Therefore, not only does the present constitutional scheme make it exceedingly simple for the central government to pass laws  creating new states, the procedure involved also undermines the importance of local governments, constituents and state legislatures in the consensus-building process.  It is little wonder then, that groups resort to violence to attract national consciousness.

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12 Responses to “State Building in India II: Indian Constitution and new states”

  1. Adv. Nimisha Mishra October 30, 2010 at 1:10 pm #

    The article is excellent and very helpfull.

  2. SHARMA February 24, 2011 at 10:24 am #

    What is the actual hitch in the formation of Telangana State in the background of the above provisions in the Constitution ? So many lives are lost, so much unrest in the region, heart burning among politicians being spilled into general public also for the past one and half a years.

  3. causes of back pain March 26, 2013 at 3:45 am #

    I quite like reading a post that can make men and women think.

    Also, many thanks for allowing for me to comment!

  4. Pavan Srinath July 31, 2013 at 11:46 am #

    Great post, enjoyed reading it.

    Just one tiny note – we refer to the Union government erroneously as the ‘Central government’, and much too often. Using the word “Centre” gives it overwhelming power.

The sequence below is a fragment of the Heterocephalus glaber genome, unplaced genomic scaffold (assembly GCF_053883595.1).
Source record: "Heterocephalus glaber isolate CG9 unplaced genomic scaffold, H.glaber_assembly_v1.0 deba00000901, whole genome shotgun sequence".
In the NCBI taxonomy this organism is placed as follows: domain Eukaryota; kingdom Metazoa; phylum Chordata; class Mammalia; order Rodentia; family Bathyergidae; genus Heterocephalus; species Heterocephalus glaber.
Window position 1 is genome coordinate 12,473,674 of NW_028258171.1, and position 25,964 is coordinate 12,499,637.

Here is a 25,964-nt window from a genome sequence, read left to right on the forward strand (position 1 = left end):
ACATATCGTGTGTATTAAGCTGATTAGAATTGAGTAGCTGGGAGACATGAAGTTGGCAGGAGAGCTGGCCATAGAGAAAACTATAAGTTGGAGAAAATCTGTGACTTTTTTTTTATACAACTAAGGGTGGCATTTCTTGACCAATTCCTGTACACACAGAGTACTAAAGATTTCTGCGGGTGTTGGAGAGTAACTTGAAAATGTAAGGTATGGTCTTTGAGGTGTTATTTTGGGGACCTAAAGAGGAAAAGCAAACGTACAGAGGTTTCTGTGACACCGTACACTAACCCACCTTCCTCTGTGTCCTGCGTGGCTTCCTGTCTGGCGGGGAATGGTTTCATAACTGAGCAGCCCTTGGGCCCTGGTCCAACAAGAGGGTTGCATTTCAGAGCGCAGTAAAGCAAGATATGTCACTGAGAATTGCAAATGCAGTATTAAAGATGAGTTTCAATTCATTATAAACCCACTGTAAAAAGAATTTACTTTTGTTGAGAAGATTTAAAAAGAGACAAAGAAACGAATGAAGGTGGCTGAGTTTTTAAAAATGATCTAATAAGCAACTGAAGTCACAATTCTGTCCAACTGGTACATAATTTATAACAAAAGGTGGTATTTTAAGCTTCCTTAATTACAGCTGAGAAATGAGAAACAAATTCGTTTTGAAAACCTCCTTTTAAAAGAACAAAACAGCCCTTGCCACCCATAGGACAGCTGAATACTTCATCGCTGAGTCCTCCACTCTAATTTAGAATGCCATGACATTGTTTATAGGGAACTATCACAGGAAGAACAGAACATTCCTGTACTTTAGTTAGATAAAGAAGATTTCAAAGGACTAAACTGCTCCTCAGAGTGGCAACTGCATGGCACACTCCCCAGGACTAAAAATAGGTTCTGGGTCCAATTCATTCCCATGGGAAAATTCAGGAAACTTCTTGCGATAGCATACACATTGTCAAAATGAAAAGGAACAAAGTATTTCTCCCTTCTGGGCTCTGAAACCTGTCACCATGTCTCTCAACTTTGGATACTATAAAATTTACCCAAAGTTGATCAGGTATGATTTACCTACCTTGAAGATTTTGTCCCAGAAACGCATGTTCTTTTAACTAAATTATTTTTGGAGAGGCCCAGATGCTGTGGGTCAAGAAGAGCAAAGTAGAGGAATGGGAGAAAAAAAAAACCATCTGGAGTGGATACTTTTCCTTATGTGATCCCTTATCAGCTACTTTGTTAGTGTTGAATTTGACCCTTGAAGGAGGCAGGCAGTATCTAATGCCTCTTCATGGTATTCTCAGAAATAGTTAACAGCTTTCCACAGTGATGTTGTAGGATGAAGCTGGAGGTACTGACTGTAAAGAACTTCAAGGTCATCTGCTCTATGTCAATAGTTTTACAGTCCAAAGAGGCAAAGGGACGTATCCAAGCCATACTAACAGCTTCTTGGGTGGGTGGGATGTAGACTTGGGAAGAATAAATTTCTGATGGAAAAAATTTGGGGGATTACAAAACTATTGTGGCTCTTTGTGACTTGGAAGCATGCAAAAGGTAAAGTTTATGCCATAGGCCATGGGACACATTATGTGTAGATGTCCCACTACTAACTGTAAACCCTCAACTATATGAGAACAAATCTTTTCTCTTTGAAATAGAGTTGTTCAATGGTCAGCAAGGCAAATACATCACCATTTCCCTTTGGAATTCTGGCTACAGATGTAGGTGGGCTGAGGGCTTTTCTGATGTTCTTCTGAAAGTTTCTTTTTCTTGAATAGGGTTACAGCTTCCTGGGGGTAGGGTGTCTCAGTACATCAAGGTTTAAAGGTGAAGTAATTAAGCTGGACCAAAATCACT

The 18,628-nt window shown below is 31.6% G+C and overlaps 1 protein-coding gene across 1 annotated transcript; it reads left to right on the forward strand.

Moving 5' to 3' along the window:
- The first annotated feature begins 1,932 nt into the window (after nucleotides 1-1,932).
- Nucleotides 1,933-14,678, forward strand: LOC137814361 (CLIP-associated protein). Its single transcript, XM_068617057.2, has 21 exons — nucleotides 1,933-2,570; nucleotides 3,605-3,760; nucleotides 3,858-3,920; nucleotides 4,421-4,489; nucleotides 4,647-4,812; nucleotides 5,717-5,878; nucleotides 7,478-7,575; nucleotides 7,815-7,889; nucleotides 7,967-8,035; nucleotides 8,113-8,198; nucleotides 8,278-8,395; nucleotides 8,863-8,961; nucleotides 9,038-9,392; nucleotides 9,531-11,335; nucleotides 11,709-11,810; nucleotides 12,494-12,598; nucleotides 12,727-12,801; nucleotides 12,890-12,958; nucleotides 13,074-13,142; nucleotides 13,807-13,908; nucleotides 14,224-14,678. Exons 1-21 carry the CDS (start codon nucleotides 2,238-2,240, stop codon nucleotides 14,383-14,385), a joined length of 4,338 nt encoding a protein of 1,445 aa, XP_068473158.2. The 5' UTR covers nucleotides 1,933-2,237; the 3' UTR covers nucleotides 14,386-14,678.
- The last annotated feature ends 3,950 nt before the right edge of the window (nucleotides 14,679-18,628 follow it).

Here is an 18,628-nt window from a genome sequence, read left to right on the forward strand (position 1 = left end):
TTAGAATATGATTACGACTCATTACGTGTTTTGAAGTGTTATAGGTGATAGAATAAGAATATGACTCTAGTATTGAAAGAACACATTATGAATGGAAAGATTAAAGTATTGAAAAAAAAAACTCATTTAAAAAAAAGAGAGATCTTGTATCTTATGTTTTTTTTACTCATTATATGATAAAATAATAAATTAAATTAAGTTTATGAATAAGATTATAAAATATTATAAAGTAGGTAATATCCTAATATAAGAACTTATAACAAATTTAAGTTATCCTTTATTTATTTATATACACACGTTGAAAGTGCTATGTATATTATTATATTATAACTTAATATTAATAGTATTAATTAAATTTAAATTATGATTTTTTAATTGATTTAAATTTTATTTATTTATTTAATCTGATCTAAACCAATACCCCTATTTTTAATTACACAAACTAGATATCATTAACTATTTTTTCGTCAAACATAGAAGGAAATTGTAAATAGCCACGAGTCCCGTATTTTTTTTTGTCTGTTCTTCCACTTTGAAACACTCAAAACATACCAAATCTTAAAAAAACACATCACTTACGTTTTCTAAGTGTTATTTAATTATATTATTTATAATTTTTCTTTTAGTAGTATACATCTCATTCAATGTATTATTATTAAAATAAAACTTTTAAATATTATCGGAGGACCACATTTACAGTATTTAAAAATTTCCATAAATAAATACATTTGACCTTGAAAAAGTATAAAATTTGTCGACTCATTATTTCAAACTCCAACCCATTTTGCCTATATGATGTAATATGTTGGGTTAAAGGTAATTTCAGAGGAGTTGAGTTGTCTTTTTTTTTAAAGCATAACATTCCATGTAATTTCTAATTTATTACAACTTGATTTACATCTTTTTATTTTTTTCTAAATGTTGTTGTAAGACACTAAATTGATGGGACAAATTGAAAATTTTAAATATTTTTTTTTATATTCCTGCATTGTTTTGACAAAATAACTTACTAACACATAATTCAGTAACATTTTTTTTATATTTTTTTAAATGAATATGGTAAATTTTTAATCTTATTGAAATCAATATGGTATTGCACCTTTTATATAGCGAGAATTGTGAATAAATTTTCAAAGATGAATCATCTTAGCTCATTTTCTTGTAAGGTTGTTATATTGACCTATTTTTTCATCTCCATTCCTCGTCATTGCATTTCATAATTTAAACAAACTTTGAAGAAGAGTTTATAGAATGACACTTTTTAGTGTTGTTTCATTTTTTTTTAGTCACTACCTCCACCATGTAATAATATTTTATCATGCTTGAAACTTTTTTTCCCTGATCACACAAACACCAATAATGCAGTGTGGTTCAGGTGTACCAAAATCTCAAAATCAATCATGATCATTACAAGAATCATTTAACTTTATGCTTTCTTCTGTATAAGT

• aburman July 31, 2013 at 11:48 am #

      Thanks Pavan. I prefer to use the terminology merely out of habit, and ease of understanding, since as you put it, it is used often!

      • Aishwarya Mohan Gahrana July 31, 2013 at 2:50 pm #

        Is there any legal difference in “Union Government” or “Central Government” or only one term is legally correct?

      • aburman July 31, 2013 at 2:53 pm #

        I believe the Constitution uses the term “union executive”, so “union government” would be more appropriate. However, many people use the term central government, as I have done, and it is not legally “incorrect” either.

      • Pavan Srinath July 31, 2013 at 3:00 pm #

        Sure thing. :)

  5. krishna rao October 5, 2013 at 11:11 pm #

    The provisions of law for creating a new State are so simple it can be misused for political gains of PARTY IN POWER. As rightly mentioned AGITATION & VIOLENCE is the way people are adopting to achieve or prevent a result

  6. M K Rao October 20, 2013 at 8:25 pm #

    Yes agitation and violence is only the way people are adopting to gain their aspirations. Bapuji way of agitation SATYAGRAHA is being used noway days in many forms.There no place for Violence in cool India. Everyone should condemn the violence.
    .

  7. ajay January 3, 2014 at 7:01 am #

    When you write that the changing first and fourth schedule needs a constitutional amendment and that creating or altering state is not a constitutional amendment, how is the new state added in the first schedule? And number of representatives of the state in the fourth schedule?

    • aburman February 7, 2014 at 12:16 pm #

      Ajay, sorry for the belated response. Article 4(2) of the Constitutions states: “(2) No such law as aforesaid shall be deemed to be an amendment of this
      Constitution for the purposes of article 368.” This ensures that though the constitution is being amended, the procedure laid down in Article 368 does not have to be followed.